Huge prehistoric settlement exposed near Jerusalem

A huge settlement from the Neolithic Period (New Stone Age), the largest known in Israel from that period, and one of the largest of its kind in the region, has been discovered during archaeological excavations by the Israel Antiquities Authority near Motza Junction. The project was initiated and financed by the Netivei Israel Company (the National Transport Infrastructure company). The excavations are conducted as part of the Highway 16 Project which includes building a new entrance road to Jerusalem from the west, connecting the National Highway 1 from the Motza area to the southern part of Jerusalem («Bayit VeGan» area), including two double tunnels.

Huge prehistoric settlement exposed near Jerusalem
The huge settlement from the Neolithic Period that was discovered in the archaeological excavations at the Motza
intersection near Jerusalem by the Antiquities Authority [Credit: Eyal Marco, Antiquities Authority]

Amongst others, thousands of arrowheads, pieces of jewelry and figurines produced by the people of the site have been unearthed during the excavations.

Huge prehistoric settlement exposed near Jerusalem
Excavation works on the Motza Neolithic site [Credit: Yaniv Berman,
Israel Antiquities Authority]

The Motza excavation site is situated 5 km west of Jerusalem, on the banks of the Sorek Stream, near water fountains and close to a fertile valley and to the ancient way that led from the Shefela (foothills) region to Jerusalem. These optimal conditions are a central reason for long-term settlement on this site, from the Epipaleolithic Period, around 20,000 years ago, to the present day.

Huge prehistoric settlement exposed near Jerusalem
Thousands of flint knives were found on the site [Credit: Yaniv Berman,
Israel Antiquities Authority]

According to Dr. Hamoudi Khalaily and Dr. Jacob Vardi, excavation directors at Motza on behalf of the Antiquities Authority, «this is the first time that such a large-scale settlement from the Neolithic Period – 9,000 years ago – is discovered in Israel. At least 2,000 – 3,000 residents lived here – an order of magnitude that parallels a present-day city!» The excavations exposed large buildings, including rooms that were used for living, as well as public facilities and places of ritual. Between the buildings, alleys were exposed, bearing evidence of the settlement’s advanced level of planning. In the buildings, plaster was sometimes used for creating floors  and for sealing various facilities.

Huge prehistoric settlement exposed near Jerusalem
Many bracelets were found at the Motza excavation site. Their size shows that they were probably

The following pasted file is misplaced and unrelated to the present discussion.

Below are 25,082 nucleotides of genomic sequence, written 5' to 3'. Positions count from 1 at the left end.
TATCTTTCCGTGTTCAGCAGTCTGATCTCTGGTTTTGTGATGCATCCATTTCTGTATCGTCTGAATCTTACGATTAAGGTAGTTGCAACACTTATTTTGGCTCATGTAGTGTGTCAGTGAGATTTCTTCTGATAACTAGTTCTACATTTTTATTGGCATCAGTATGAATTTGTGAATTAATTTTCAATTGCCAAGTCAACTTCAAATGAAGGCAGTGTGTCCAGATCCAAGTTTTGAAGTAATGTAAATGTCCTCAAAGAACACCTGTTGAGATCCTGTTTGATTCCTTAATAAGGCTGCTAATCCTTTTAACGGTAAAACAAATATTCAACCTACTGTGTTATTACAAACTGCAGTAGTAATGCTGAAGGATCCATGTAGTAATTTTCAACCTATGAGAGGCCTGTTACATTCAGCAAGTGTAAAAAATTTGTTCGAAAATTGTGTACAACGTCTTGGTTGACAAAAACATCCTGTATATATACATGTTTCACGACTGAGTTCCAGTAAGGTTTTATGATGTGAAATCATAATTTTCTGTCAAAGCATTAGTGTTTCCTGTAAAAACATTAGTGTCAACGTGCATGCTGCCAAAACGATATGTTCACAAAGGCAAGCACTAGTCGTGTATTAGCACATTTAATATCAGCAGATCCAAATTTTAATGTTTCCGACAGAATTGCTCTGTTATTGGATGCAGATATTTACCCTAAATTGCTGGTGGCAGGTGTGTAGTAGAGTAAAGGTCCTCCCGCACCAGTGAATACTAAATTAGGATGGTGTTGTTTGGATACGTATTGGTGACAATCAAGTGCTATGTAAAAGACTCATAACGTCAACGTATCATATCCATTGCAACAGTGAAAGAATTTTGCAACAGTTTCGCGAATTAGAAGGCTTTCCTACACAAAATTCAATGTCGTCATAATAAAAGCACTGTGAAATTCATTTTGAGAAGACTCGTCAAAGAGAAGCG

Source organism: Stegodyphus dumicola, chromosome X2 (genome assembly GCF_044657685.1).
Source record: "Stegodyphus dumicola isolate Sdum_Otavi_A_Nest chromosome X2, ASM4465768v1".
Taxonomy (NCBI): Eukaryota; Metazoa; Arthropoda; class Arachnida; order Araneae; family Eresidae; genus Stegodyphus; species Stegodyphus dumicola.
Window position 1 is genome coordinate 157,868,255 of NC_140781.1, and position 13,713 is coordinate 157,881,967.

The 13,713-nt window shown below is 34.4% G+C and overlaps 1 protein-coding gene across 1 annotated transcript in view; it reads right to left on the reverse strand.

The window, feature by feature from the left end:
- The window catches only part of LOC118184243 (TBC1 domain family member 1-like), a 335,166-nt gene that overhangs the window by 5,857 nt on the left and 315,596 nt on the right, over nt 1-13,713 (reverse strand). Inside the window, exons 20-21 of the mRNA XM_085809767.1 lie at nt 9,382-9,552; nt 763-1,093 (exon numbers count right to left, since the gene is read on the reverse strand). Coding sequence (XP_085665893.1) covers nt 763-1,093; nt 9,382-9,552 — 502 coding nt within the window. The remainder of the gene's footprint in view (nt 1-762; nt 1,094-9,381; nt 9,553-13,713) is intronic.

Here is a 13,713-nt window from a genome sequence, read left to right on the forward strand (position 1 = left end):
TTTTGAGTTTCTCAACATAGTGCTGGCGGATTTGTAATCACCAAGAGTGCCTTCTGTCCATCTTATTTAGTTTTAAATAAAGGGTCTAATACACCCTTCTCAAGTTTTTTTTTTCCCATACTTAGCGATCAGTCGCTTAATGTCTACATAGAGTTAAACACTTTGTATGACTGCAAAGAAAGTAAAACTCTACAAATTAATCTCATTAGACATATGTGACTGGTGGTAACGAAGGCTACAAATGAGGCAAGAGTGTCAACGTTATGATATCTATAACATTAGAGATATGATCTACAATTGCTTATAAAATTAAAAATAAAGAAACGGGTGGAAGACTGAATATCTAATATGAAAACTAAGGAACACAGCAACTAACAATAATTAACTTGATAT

given to children [Credit: Yaniv Berman, Israel Antiquities Authority]

According to the researchers, «In a place where people live, there are dead people as well: Burial places have been exposed in and amongst the houses, into which various burial offerings have been placed – either useful or precious objects, believed to serve the deceased in the next world. These gifts testify to the fact that already during this ancient period, the residents of this site conducted exchange relationships with faraway places. Amongst others, unique stone-made objects were found in the tombs, made of an unknown type of stone, as well as items made of obsidian (volcanic glass) from Anatolia, and sea-shells, some of which were brought from the Mediterranean Sea and some from the Red Sea. During the excavations, artistic hand-made stone bracelets in several styles were found. «Due to the size of the bracelets, we estimate that they were mainly worn by children», the researchers say. «We also found carefully crafted alabaster beads, as well as medallions and bracelets made of mother of pearl».

Huge prehistoric settlement exposed near Jerusalem
9,000-year-old figurine of an ox, discovered during archaeological excavations
at Motza near Jerusalem [Credit: Clara Amit, Antiquities Authority]

In all excavation areas, many flint tools manufactured on the site were unearthed, including thousands of arrowheads that were used for hunting, and possibly for fighting as well, axes used for tree-felling, and sickle blades and knives. In the settlement, built storage sheds were exposed, which contained a huge quantity of legumes, especially lentils. The fact that the seeds were preserved is astonishing in the light of the site’s age. This finding is evidence of an intensive practice of agriculture. Moreover, one can conclude form it that the Neolithic Revolution reached its summit at that point: animal bones found on the site show that the settlement’s residents became increasingly specialized in sheep-keeping, while the use of hunting for survival gradually decreased.

Huge prehistoric settlement exposed near Jerusalem
9,000-year-old figurine depicting a human face, discovered during archaeological
excavations at Motza near Jerusalem [Credit: Clara Amit, Antiquities Authority]

According to researchers, «the exposure of the enormous site in Motza awakens extensive interest in the scientific world, changing what has been known about the Neolithic period in that area. So far, it was believed that the Judea area was empty, and that sites of that size existed only on the other bank of the Jordan river, or at the Northern Levant. Instead of an uninhabited area from that period, we have found a complex site, where varied economic means of subsistence existed, and all this only several dozens of centimeters below the surface. All findings were recorded using an innovative three-dimensional technology, so that we can continue to research the site at the end of the excavation as well.»

Huge prehistoric settlement exposed near Jerusalem
A spear from the Middle Bronze Age that was buried as a burial platform in a fighting tomb
[Credit: Yaniv Berman, Israel Antiquities Authority]

According to engineer Gilad Naor, Head of Projects Department at the Netivei Israel Company, «It is a huge privilege for us, as the Israel National Transport Infrastructure Company – Netivei Israel – that tomorrow’s transportation infrastructure projects facilitate such special discoveries in the splendid history of our country».